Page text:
Faithful Mission: Called as partners with World Mission
a bimonthly online column by linda valentine
Presbyterians have helped shape the world through mission work for more than 175 years. Over those nearly two centuries, Presbyterians have borne faithful witness to the gospel around the world by planting churches, building hospitals, and starting schools on every continent.
It was precisely this rich legacy of mission that Lance Loveall counted on when he was called as pastor of the 261-member First Presbyterian Church of Kenosha, Wisconsin, in May 2001.
“When I first came here, one of the goals in the church’s mission statement was ‘to establish personal relationships with missionaries,’” says Lance. “That was an easy goal to kick off. I just went straight to the office of World Mission and got a list of the missionaries and what they were doing. Then I helped the church to choose a mission coworker we could support in the field of education, which has always been a part of the ethos of who we are as a congregation.”
By partnering with World Mission, First Church connected with—and since 2002 has generously supported—PC(USA) mission coworker Nadia Ayoub, first in her educational ministry in Central Asia and, since 2010, in her work with the Roma people in Ukraine.
“Nadia was always very responsive whenever we reached out to her,” Lance says. “In fact, once when we simply asked her if there was anything else our church could be doing for her, she said, ‘Yes, you can start a school.’ So we made that commitment. Like it says in Scripture, ‘You have been faithful with a few things; I will put you in charge of many things.’”
After prayerful consideration—but without hesitation—the church simply doubled its mission giving to Nadia’s ministry, pledging $6,000 annually toward her position and $6,000 annually to fund the school.
“Some people think they can do mission better than the denomination, but I would say in terms of mission, one of the real benefits of being Presbyterian is that we get to partner and don’t have to go out and do it alone,” Lance says. “We’re a midsize congregation, but even if we were a big church with all of the resources we wanted, I’d still partner with the Presbyterian Mission Agency, because there are a lot of things you can’t think of, like how to handle emergencies or what do to if an area becomes unstable. I’ve been in enough contact now with World Mission and the coworkers to know that no congregation on its own could do all that they do.”
Two years ago—even as the congregation continued its support of Nadia Ayoub—Lance turned again to World Mission, this time to find a short-term mission experience for the church’s youth. Having selected Guatemala as a safe and stable destination, Lance found [former mission coworker] Philip Beisswenger’s information on the PC(USA) website and basically cold-called him.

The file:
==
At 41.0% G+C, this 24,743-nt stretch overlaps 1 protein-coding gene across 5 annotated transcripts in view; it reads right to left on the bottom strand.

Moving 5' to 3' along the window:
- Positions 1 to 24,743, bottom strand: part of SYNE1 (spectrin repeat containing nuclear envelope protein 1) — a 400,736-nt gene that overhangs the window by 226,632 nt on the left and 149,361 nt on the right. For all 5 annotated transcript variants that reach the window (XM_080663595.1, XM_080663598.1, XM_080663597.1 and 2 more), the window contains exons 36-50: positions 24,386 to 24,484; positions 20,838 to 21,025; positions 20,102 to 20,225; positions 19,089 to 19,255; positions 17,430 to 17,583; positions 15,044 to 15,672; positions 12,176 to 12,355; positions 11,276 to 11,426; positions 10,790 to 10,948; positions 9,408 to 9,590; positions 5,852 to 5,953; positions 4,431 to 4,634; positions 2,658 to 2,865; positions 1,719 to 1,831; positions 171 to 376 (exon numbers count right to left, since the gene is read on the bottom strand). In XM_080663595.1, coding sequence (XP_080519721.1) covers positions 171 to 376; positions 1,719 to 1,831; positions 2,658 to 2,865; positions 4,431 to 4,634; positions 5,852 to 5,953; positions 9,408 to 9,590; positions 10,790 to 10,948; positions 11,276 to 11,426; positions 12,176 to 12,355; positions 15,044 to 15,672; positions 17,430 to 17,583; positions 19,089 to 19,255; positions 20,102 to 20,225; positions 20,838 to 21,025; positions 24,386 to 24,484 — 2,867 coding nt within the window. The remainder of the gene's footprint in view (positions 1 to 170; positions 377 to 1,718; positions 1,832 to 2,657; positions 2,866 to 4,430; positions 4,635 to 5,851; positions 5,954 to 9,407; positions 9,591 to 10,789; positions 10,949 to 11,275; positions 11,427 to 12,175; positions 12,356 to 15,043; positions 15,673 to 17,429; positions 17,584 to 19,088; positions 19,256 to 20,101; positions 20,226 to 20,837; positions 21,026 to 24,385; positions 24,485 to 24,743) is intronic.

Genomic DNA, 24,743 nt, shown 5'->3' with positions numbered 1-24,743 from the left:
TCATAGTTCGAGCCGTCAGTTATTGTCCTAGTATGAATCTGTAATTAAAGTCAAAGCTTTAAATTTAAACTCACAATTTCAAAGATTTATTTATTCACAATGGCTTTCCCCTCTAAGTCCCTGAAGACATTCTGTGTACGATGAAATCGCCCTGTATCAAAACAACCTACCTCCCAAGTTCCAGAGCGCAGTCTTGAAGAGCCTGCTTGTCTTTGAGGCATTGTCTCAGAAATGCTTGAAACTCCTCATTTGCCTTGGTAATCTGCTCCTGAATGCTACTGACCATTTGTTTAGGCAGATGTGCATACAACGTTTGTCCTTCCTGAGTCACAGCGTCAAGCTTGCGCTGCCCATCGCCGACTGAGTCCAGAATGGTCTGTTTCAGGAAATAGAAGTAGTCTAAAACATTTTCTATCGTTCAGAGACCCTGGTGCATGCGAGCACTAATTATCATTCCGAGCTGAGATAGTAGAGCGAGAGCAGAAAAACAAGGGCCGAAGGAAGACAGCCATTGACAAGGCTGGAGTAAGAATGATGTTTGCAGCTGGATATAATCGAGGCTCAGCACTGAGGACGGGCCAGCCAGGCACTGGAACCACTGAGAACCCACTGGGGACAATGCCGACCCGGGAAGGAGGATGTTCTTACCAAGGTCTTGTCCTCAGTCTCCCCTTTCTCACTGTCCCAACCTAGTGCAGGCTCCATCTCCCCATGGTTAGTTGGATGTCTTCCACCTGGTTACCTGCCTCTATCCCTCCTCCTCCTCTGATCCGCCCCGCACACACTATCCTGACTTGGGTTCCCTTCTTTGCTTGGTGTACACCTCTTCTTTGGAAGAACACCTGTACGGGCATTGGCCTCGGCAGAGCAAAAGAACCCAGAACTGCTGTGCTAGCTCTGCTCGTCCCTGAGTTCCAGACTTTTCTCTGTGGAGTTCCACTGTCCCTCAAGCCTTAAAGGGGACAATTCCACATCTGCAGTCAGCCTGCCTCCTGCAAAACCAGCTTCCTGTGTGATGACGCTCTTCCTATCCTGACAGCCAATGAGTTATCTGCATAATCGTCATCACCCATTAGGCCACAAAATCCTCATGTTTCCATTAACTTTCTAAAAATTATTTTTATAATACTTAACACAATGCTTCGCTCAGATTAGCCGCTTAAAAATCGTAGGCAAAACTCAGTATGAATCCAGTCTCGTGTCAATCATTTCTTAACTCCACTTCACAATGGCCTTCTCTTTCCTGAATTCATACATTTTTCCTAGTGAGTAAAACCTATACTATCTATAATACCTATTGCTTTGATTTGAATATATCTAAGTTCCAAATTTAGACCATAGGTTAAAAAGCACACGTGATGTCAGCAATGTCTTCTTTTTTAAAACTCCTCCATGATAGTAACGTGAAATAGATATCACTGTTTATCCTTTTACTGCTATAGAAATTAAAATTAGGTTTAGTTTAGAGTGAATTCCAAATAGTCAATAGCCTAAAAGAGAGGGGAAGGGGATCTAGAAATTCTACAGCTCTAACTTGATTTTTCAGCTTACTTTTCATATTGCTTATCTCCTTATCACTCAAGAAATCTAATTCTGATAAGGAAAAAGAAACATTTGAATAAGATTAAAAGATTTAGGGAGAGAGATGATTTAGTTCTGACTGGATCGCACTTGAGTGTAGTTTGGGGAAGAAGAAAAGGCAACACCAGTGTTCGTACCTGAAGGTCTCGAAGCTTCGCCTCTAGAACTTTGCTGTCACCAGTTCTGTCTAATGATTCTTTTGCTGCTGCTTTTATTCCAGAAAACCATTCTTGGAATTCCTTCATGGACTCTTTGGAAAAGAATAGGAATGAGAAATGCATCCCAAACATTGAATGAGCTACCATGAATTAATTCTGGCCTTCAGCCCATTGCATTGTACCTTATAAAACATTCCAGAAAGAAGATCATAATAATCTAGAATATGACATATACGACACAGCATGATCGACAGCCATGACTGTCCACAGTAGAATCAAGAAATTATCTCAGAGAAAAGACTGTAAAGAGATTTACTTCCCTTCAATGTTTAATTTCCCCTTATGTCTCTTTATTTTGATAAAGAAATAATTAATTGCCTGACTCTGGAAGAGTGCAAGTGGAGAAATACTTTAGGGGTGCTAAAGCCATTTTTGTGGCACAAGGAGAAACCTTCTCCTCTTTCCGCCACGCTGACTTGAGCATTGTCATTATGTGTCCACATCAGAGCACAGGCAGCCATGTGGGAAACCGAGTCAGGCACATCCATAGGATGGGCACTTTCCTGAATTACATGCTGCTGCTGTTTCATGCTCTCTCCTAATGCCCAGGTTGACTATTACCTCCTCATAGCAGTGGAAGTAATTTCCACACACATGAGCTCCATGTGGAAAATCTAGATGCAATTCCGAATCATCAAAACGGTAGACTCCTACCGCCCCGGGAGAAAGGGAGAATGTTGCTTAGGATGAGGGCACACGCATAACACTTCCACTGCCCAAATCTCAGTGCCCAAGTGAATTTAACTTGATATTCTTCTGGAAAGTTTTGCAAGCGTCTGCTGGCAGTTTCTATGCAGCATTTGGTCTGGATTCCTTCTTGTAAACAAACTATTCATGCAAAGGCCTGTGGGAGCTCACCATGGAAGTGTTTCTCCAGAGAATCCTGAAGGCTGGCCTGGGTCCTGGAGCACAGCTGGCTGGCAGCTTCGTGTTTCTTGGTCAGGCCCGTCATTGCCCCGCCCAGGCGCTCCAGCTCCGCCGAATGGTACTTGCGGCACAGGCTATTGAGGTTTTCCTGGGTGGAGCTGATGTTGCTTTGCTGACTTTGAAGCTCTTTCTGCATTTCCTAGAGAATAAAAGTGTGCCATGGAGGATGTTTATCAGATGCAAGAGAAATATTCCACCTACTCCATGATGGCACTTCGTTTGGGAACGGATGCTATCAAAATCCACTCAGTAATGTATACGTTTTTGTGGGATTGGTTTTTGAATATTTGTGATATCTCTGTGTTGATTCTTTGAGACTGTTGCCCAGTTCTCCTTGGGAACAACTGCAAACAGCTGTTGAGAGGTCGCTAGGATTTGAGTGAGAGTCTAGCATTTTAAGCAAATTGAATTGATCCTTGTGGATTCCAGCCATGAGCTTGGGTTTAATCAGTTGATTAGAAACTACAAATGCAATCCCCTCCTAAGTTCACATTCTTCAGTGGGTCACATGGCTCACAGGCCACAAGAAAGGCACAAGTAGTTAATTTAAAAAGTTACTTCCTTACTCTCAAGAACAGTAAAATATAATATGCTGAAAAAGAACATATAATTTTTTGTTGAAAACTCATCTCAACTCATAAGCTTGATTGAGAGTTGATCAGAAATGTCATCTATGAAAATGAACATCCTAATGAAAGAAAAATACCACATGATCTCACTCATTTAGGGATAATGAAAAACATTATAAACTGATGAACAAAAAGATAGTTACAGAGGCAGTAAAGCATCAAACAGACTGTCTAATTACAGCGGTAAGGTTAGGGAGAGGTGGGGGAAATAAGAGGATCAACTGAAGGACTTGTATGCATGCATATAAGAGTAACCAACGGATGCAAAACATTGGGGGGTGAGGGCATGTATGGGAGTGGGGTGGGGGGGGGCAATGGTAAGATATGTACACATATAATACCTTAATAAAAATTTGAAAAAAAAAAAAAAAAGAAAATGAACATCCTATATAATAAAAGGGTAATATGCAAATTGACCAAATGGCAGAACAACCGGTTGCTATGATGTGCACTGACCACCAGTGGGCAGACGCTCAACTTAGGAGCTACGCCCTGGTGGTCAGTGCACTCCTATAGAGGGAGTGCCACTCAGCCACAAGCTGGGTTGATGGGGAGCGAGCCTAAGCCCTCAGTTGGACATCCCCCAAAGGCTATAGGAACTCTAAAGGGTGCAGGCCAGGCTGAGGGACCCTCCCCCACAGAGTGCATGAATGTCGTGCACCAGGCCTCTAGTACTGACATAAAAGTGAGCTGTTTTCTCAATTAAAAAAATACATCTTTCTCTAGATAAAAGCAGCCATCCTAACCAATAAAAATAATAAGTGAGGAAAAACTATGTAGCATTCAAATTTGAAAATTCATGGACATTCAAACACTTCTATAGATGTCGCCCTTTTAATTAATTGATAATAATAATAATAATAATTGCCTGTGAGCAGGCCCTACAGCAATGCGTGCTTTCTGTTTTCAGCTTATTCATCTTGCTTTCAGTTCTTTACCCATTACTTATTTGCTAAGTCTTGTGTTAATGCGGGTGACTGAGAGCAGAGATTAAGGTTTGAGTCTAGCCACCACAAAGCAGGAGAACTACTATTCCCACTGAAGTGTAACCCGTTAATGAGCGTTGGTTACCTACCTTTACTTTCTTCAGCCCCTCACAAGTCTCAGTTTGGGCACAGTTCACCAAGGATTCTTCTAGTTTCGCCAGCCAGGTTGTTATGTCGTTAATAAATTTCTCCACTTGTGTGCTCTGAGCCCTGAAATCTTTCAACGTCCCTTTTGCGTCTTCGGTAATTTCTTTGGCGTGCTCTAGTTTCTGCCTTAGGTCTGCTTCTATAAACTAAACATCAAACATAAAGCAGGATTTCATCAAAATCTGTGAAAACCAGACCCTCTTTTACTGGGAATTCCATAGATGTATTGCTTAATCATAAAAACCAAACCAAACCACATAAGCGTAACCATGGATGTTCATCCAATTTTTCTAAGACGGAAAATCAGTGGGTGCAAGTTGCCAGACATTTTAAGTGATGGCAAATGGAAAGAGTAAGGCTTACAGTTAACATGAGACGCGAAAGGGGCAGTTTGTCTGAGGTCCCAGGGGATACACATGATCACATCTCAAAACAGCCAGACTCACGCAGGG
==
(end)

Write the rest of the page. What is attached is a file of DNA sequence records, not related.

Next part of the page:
“‘Do you have a place for us?’” Lance recalls asking Philip. “Providentially, Philip was setting up a youth mission trip to Retalhuleu [Guatemala] with three or four other congregations, so we just joined in. It all went so smoothly, we knew we would do it again.”
The church’s second trip to Guatemala, to the city of Cobán, has evolved into a lasting partnership with the Guatemalan Presbyterian Church to build a school, a theological training center, and a church. It also introduced First Church to mission coworkers Richard and Debbie Welch.
“Little did I know when I went to Cobán that I would be representing the PC(USA) during the groundbreaking celebration, even though no one officially appointed me,” says Lance. “It was one of the most significant moments of my ministry.”
Most recently, the church has reached out to yet another continent, Africa, where they are sending mission dollars to help subsidize Bibles for the people of Congo. “It’s cool to get involved in other parts of the world,” Lance says. “And it’s not just enough to send money; we want to know about the people.”
As First Church continues to seek out further international mission partnerships, Lance says that his default mode is to turn to Presbyterian Mission.
“I trust it, we’ve seen it, we have a long history of it, we’re Presbyterian,” he says. “We’re going to support Presbyterian Mission. We’re not opposed to other missions—if there’s a good thing we can support that Presbyterians don’t do, we’re open to consider[ing] it, look[ing] at it, put[ting] money toward it—but if we’re going to go out and find something, it’s going to be a Presbyterian thing.”
Learn about the Educate a Child initiative.
January - Presbyterian Ministry at the United Nations
March - The Confession of Belhar
May - On becoming a multicultural church
July - Go Disciple Live
September - Educate a Child, Transform the World
November - Frontera de Cristo
November - Haiti
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I have read and understand the the vision and as Presbyterian,I want to be part of that programme.Am an administrator and and deacon ordained seven years now.my pastor is Rev.Steven ssekatogo, Iganga Presbyterian church -Uganda.as an administrator, i have found out that education has been for long a big challenge in our churches basically rural based churches.so i request to work together and see how we can alleviate poverty reduce illiteracy levels.I will be grateful to hear from you.yours in service Deacon Bogere paul
Joining because of the Multicultural conversation.
James and New Covenant are most definitely about ushering in the reign of God. May their tribe increase!
When I was serving churches, before I retired, we often used the Belhar Confession as part of our worship service on Sunday. Members of the church often requested it.